Do you know how many times I checked out Soundless, by Richelle Mead, from the library before I actually read it? Three. I saw it, got all excited, checked it out, and then just let it sit in my TBR pile. I swear the cover model has started to stare at me accusingly. Why haven’t you read this book? What, do you think that Richelle Mead has managed to produce a bad story? Get real.
What Soundless is about:
Fei, a court painter, lives in an isolated village atop a mountain where everyone is deaf. The unstable mountainside means that travel is nigh impossible; the inhospitable terrain means that they cannot grow their own food. To survive, the villagers mine a precious metal and send it down a zipline to a kingdom called Beiguo in exchange for food. Unfortunately, the villagers are starting to lose their sight, too, and are able to mine less and less metal. Darkness and starvation are looming.
The future is bleak until one night, Fei is woken up by a searing noise—a scream. Suddenly being able to hear gives her an advantage that no one else possesses: the ability to hear rocks falling down the mountainside. Fei teams up with a miner, Li Wei, to descend the mountainside to Beiguo and save her village.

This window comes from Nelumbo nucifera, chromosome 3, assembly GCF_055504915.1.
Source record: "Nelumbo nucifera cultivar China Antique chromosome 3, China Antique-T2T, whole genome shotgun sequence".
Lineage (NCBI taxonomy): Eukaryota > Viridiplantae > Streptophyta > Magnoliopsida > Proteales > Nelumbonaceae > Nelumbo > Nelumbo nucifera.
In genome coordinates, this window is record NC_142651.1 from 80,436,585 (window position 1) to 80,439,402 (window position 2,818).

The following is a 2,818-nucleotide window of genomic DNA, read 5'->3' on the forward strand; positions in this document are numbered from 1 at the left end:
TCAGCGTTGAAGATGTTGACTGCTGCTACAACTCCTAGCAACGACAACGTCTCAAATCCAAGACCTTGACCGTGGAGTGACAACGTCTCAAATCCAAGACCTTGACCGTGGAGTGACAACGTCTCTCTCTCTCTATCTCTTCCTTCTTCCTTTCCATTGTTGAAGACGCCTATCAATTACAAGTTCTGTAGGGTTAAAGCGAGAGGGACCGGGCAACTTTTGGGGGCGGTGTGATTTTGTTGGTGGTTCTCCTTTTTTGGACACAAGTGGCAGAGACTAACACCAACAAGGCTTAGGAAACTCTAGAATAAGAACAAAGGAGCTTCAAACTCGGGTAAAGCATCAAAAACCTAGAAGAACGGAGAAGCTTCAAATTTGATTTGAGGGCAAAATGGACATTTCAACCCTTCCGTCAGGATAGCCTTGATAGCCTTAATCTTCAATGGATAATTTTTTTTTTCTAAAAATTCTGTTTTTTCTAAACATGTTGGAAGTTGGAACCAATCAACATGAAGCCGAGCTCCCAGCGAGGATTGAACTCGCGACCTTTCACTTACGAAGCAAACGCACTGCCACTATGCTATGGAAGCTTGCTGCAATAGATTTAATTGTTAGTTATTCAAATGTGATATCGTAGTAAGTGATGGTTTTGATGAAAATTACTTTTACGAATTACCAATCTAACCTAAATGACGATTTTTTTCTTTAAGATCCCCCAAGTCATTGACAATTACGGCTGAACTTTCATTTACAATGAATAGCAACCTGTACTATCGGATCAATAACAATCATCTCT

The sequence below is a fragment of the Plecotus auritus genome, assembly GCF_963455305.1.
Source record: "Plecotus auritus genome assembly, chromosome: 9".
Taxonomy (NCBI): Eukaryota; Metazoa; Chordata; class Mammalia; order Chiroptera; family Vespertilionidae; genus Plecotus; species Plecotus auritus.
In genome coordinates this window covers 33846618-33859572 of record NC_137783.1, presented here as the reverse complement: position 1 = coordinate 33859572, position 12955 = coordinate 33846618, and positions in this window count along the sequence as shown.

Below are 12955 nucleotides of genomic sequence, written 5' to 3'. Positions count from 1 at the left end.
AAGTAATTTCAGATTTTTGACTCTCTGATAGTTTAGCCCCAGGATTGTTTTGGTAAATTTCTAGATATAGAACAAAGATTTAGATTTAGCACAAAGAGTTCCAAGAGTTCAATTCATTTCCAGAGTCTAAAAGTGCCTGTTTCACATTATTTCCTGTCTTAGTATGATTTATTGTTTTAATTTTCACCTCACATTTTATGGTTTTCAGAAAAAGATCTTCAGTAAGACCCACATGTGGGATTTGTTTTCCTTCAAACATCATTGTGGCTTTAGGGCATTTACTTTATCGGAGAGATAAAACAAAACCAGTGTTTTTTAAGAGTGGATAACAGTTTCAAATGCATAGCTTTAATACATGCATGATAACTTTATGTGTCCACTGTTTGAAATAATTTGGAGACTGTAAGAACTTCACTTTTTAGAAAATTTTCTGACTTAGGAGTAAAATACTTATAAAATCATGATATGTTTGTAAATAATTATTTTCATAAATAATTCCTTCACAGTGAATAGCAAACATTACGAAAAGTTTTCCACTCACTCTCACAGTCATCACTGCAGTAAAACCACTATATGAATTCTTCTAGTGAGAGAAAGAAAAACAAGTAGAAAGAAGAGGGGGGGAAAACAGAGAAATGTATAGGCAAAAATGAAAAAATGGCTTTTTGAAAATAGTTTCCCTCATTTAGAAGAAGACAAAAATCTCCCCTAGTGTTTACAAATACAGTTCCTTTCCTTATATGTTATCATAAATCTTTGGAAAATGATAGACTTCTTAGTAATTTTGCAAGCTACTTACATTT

My thoughts on Soundless:
I wasn’t dazzled by Soundless the way I’ve been with other books (lookin’ at you, Mistwalker), but I did enjoy it. I liked the descriptions, particularly the attention to colors.
The Chinese setting was very (very) subtle, which I actually preferred to an in-your-face, look-how-Chinese-this-is style. I can’t stand travel guides masquerading as novels. That said, I’m probably never going to get to see Han-era China, so I wouldn’t have minded a little more umph.
All of the characters were a bit flat at the best of times. I liked Fei—her quiet feistiness and artistic flair made her a cool protagonist. Unfortunately, her love interest, Li Wei, was hella boring. I can’t think of anything that really distinguishes him from other YA romantic heroes. He’s handsome and muscular, fiery and impetuous, clever and insightful…and just so, so predictable.
My biggest fear about/objection to this book was the fact that the deaf protagonist suddenly becomes un-deaf. That’s the reason that I didn’t read it the first two times I checked it out. Deaf protagonist?? OMG YES. Deaf protagonist miraculously regains her hearing?? OMG NO. I’d never—never—read a book with a deaf protagonist before. Way to crush my dreams, Richelle. My only consolation is that Fei can’t integrate easily into the “hearing” world. She finds hearing disorienting and frightening, and she totally lacks the vocabulary to describe the experience.
Most importantly, she can’t speak aloud or understand spoken words and relies on sign language throughout the book. This actually made the book pretty cool—the dialogue is completely silent. By the time I’d finished the book, I was left with this weird feeling of having sat in a too-quiet room for too long.
All in all…3/5. It was a pretty good book, but nothing special.